Giolito wants another crack at Opening Day

March 13th, 2021

SURPRISE, Ariz. -- The White Sox have a staff ace in , who threw four scoreless innings during a 3-2 loss to the Rangers on Friday.

What they don’t have is a 2021 Opening Day starter. At least, not officially.

“We'll see, when the announcement's made, how it shakes out,” said Giolito during an in-game Zoom. “I'm sure the announcement will be coming in the next couple weeks or so.”

“Never too early to ask. It could be too early to answer,” said a smiling White Sox manager Tony La Russa prior to Giolito’s start. “Make it official? It won’t be long. But I think speculating is part of the fun of the game. You can speculate as much as you want. But we’ll make it official pretty soon.”

Giolito will get the Opening Day nod, or it will be a surprise along the level of the White Sox not fielding a contender this season. That nod could come as soon as St. Patrick’s Day, when the right-hander is next scheduled to start. He has not only been the best starter on the White Sox staff over the last two seasons, but one of the best starters in the game during that time.

See Giolito’s no-hitter thrown against the Pirates last season, or his six perfect innings tossed against the A’s in Game 1 of a 2020 American League Wild Card Series, as examples. He’s constantly working at and refining his craft, such as on Friday, when his goal was to throw sliders against left-handed hitters (and the Rangers obliging with five switch-hitters or lefties in the lineup).

Five strikeouts and one walk later -- including whiffs of lefties David Dahl and Joey Gallo -- and mission accomplished for Giolito.

“Spring Training, to a certain degree, I'm preparing for the season, and I want to bring a high level of intensity and energy and compete,” Giolito said. “But at the same time, there's a few things in the back of my mind I want to work on, and we were able to do that today by throwing a lot of sliders, especially to lefties.

“I'd say there was a good mix of really good sliders that were staying above the dirt line and a few that I got a little short on and pulled into the dirt. But more learning experience.

“For me, having that third pitch that goes the other way, I don't need to be too fine with it. I just need to throw it over the plate and make it competitive. That's the goal, to keep going with it, keep getting better and better feel for it so I'm prepared for the season with it.”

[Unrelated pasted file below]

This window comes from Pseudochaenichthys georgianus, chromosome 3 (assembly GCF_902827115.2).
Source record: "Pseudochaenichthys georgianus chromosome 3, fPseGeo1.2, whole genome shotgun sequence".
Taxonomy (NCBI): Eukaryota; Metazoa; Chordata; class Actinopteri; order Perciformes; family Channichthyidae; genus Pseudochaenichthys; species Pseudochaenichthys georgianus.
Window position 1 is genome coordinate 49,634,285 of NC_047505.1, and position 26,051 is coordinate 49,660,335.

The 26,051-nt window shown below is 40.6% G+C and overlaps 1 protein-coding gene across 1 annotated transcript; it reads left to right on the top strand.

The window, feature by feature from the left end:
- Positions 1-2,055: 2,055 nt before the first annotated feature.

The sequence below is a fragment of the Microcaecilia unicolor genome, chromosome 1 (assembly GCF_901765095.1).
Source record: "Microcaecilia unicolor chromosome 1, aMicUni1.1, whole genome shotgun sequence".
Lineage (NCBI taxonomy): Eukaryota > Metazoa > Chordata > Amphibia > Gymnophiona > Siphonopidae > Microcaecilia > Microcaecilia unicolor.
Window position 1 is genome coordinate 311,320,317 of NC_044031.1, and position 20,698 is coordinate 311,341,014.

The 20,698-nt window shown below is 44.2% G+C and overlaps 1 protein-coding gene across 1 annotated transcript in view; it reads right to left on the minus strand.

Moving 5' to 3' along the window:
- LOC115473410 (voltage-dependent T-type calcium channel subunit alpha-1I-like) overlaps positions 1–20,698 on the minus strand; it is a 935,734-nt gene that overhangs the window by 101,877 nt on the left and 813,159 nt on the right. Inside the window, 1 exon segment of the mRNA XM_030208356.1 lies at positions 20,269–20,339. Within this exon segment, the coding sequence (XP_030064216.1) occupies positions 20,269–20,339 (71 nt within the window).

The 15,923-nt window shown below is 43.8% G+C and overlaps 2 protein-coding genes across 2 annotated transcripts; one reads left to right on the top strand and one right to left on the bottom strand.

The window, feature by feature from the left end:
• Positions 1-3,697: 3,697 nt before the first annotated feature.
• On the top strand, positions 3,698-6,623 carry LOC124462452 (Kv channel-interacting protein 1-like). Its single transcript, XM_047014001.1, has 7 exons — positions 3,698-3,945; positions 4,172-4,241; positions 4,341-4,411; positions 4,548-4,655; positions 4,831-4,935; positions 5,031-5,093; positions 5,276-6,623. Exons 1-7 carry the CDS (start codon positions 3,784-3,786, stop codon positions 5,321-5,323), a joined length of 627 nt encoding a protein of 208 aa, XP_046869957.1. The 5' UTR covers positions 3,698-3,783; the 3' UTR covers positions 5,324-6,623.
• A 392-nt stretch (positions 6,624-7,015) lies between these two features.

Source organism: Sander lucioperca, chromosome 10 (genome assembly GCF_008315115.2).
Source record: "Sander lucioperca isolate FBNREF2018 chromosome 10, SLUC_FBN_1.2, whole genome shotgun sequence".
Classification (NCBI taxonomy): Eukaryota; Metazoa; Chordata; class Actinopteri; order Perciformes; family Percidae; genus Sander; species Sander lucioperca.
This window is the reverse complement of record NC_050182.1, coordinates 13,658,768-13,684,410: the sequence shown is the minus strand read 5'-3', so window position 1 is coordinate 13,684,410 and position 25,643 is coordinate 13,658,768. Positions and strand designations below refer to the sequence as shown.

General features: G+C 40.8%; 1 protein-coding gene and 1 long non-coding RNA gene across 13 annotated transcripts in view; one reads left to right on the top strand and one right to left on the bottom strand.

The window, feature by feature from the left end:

It would be Giolito’s second straight Opening Day nod, making him the first White Sox right-hander to earn such an honor since Jaime Navarro in 1997-98. He embraces such a challenge, setting the tone for what should be a very promising 2021 campaign, starting with a contest against the Angels in Anaheim on April 1.

“Absolutely. I want the ball. I want to go deep. That's what I'm all about,” Giolito said. “It would be great if I get that opportunity. It was a huge honor. To earn that job after one good season, I was very, very appreciative.

“Unfortunately, that Opening Day start didn't go my way. But I definitely learned a lot from that, making sure I'm much more well prepared going into that.”

Minnesota right fielder Max Kepler homered on the first pitch offered by Giolito to start the 2020 season, leading to seven runs allowed on six hits in 3 2/3 innings during a 10-5 loss to the eventual AL Central champions. It was a learning experience, as Giolito said, much like everything he has done since transforming into a true top-of-the-rotation performer.

His confidence matches his ability, with a plan of attack to go with his repertoire helping him combat any level of adversity.

“I've put in a lot of work to build the muscle memory to the point where I go out in a game and I don't have any doubts or questions about throwing strikes or being competitive,” Giolito said. “Today was a good example. My pregame bullpen, I'm all over the place, I have no feel for my body. But I have that feeling within that it doesn't matter.

“When it comes time to get on that game mound to take the ball, I know what I need to do to be successful. I've put in the preparation. That's the biggest thing. The difference from a few years ago to now is I'm less worried about the external and more focused on everything I need to do to prepare to the point where I know I'm ready to go, no matter how I'm feeling.”